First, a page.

Snap parliamentary elections 20 March passed without incident; Central Election Committee 22 March announced ruling party Nur Otan won 82.2% votes, reported 77.12% turnout; OSCE said “genuine political choice remains insufficient”.
Amid worsening economic situation, prominent nationalist politicians from south including Adahan Madumarov and Kamchybek Tashiev (leader of Ata Jurt party) 12 Feb formed new nationalist party United Opposition Force of Kyrgyzstan (UOF). Group formation comes against backdrop of mounting protests over economic situation, including rallies held in Aksy, Kerben, Jalalabad and Talas 14 March. Speaking in Osh 17 March President Atambayev reportedly said provocateurs should be stoned. National Security Committee 23 March confirmed authenticity of records confirming opposition’s plans to seize power. Amid accusations, opposition cancelled 24 March mass protest in Osh; two opposition leaders, Bektur Asanov, Kubanychbek Kadyrov and Ernest Karybekov, detained 24-25 March. 27 March local elections in Osh held peacefully with Social Democratic Party of Kyrgyzstan (SDPK) leading poll.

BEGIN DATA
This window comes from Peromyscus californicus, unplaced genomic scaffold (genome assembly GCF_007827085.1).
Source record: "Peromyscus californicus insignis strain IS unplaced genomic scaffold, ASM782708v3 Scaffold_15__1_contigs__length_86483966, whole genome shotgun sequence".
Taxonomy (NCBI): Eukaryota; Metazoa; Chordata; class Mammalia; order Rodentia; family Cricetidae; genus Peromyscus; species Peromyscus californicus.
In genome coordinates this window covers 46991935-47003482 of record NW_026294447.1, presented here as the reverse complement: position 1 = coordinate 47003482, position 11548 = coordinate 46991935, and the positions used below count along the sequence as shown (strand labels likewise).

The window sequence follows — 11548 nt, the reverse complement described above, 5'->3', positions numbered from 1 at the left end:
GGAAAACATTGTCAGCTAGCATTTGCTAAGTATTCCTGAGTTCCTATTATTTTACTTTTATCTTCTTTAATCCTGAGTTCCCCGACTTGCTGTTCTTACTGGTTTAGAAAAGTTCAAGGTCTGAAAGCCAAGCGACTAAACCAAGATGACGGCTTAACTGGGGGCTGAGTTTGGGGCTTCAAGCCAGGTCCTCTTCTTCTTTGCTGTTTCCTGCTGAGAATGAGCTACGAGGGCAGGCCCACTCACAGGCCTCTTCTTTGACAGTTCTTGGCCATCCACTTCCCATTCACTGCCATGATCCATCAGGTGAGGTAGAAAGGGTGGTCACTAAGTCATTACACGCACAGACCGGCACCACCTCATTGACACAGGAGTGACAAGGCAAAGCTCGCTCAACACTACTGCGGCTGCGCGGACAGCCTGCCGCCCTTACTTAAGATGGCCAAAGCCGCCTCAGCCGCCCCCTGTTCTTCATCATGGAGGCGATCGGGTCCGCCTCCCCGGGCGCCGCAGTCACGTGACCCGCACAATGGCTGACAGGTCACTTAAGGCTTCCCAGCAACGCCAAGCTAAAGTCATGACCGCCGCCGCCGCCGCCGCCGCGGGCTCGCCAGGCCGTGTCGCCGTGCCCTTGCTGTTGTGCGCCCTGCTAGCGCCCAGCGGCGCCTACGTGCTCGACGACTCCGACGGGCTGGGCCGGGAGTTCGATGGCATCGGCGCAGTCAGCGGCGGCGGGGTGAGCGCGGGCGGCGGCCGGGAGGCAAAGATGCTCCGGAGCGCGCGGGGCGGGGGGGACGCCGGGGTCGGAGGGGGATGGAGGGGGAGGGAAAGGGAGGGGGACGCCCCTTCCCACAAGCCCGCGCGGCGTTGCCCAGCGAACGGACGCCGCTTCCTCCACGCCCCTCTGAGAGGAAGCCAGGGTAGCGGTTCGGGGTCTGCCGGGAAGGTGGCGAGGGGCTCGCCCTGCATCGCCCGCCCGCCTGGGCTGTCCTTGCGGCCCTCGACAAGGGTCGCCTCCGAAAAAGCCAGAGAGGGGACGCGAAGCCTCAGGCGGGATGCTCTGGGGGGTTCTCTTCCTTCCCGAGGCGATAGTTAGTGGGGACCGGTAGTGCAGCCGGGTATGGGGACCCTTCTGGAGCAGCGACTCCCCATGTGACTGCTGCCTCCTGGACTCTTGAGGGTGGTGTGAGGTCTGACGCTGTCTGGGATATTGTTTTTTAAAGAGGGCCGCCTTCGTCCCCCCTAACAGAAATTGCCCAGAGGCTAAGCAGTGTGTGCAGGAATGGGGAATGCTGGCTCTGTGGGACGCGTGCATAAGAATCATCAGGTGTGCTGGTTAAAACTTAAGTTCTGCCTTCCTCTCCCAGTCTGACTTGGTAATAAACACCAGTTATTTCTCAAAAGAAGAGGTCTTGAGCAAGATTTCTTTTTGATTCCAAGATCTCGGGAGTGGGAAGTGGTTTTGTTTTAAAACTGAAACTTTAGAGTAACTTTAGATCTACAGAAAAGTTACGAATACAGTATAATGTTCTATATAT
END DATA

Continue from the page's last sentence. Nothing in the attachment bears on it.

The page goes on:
Massive military exercise including 50,000 Tajik soldiers and reservists and 2,000 Russian soldiers conducted 15-19 March along length of Afghan border; followed 5 March skirmish between Tajik border guards and Taliban near Panj border post in which one Tajik soldier killed. Tajik border guards early March reportedly prevented infiltration of alleged armed group from Afghanistan near eastern city Khorog.